The Ontario Chapter of the UG Graduates Guild has attempted to provide assistance to the university

Dear Editor,

I congratulate Professor Ivelaw Griffith on his appointment as Vice Chancellor of the University of Guyana (UG) and I commend him for the initiatives he has undertaken to bring about improvements at this national institution and wish to highlight the achievements and disappointments/frustrations of the University of Guyana Guild of Graduates, Ontario (UGGGO), the Ontario Chapter of the UG Guild of Graduates, in its attempt to provide assistance to our alma mater. Hopefully, the information provided herein will alert Dr Griffith and his team to some of the potential pitfalls that may impede their work.

As far as I am aware, the UGGGO is the only chapter of the UG Guild that has had a longevity of 21 consecutive years and which has invested over Cdn$14,000 in trust accounts in Guyana, the interest of which is used annually to make financial awards to 9 outstanding students at the UG, irrespective of race, religion, sex, creed or political affiliation.

The UGGGO was formed in 1993 but became dormant in 2014. I have had the privilege of being the President of this organization since 1994 and I worked with a small, dedicated group of UG alumni from the 1960s and early 1970s to make our contribution. We are now looking to close the books on this organization due to the ageing of our executives, lack of interest by younger UG alumni in Ontario, and lack of support from UG officials.

Among the key achievements of the UGGGO are:

  1. a) contribution of over $20,000 (Can) to various initiatives at the UG, including the above mentioned awards, repairs from flooding, landscaping work, and contribution to the fund for the building of the Cheddi Jagan Lecture Hall;
  2. b) publication of a book on Drayton, the Deputy Vice Chancellor who set up the UG in 1963;

Professor Alan Earp, the Vice Chancellor who saw the construction of the Turkeyen campus; and Professor Dennis Irvine, the Vice Chancellor who moved into the Turkeyen campus and led the university to international repute ‒ at a recommended price of Cdn$10 per copy and funds donated to the 50th Anniversary Fund.

  1. c) obtaining and shipping to UG library around 40 cartons of books, the entire collection of the late Dr Rudy Grant, a Guyanese-born former history professor of York University in Toronto;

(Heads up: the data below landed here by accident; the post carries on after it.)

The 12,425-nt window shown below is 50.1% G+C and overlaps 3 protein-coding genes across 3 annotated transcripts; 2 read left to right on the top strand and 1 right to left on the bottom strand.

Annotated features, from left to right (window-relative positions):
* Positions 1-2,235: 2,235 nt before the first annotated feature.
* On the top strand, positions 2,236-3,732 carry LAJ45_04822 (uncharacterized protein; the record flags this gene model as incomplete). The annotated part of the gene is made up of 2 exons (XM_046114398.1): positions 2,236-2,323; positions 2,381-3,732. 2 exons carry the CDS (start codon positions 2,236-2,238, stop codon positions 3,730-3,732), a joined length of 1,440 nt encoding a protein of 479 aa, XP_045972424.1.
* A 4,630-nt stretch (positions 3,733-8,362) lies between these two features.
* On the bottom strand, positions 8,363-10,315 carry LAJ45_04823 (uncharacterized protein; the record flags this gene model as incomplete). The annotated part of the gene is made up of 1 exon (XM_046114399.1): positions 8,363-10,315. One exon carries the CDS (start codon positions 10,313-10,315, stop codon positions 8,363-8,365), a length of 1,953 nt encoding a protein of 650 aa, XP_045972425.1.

2. d) meeting in Toronto with former President of Guyana, Dr Cheddi Jagan, and also former President and later Leader of the Opposition, Mr Desmond Hoyte to lobby for improvements at the UG, including a non-politically partisan Board of Governors;
  3. e) donation to the 50th Anniversary Fund.

Among the disappointments/frustrations are:

  1. a) In the 1990s, as a result of UGGGO’s initiative, York University in Toronto was willing to help UG seek funding from Canadian sources and to train UG lecturers (at no cost to UG) in several fields to the PhD level. In a meeting with myself and then Pro Chancellor, Dr Joshua Ramsammy, York’s officials communicated this offer. Dr Ramsammy, after returning to Guyana, submitted a written report to then Vice Chancellor and the UG Board. His report was based on my notes of the meeting and he sent me a copy of the report which, more than a decade later, I shared with Dr Marlene Cox when she acted as Vice Chancellor. By then, the President of York (UG’s equivalent of the Vice Chancellor) and other senior staff, including Guyanese-born Professors Frank Birbalsingh, Rudy Grant and Percy Anderson, were no longer at York. Thus, a great opportunity was lost.
  2. b) During the period when Dr Marlene Cox was Director of Alumni Affairs (ie, more than a decade ago) a Guyanese-born, prominent lawyer in Toronto whose relatives are well known lawyers in Guyana, agreed to fund an award of Cdn$500 annually for a period of 10 years to an outstanding law student.

Twice I sent agreements to the UG to formalize the arrangement. In following up each time, I was informed that the draft was being held up in the law faculty. Now,  the UGGGO has been holding just over $4,000 (Can) which it wishes to use to top-up each of the 9 trust accounts in Guyana. However, the process communicated to us by the financial institution to transfer the funds to Guyana and distribute to each account is cumbersome and seems more relevant to an individual’s personal account. UG senior administrators who were contacted for assistance several months ago, have been unresponsive so far.

  1. c) On March 25, 2016, (1) a list of the names of the 9 awardees for 2014 and 2015 (something UG agreed to do annually as per signed agreements) and (2) a report on the funds raised by the 50th Anniversary Committee from the sale of the 75 books donated by the UGGGO (a condition upon which the books were donated so we could maintain transparency and accountability with our supporters in Ontario). On May 10, 2016, I followed up with a reminder. To date no response has been received.

Before concluding, I would like to state that over the years I found a few senior officials at the UG to be very dedicated and exceedingly helpful. They are/were the late Mel Sankies, who in his capacity as Vice Chancellor (acting) around 1994, worked with the UGGGO to establish the first three trust accounts for the awards mentioned above; Professor Harold Lutchman during his years as Vice Chancellor and Dr Marlene Cox during her years as Director of Alumni Affairs and later as Vice Chancellor (acting) who valued the contributions of the UGGGO and gave us great support; and Ms Yvonne Stephenson, former Head Librarian and her successor Ms Gwyneth George who never failed to acknowledge, and doing so promptly, any contribution we made to the library.

At this time, I wish Professor Griffith and the Education Resource Ambassadors every success in their efforts to improve UG.

Yours faithfully,

Harry Hergash   

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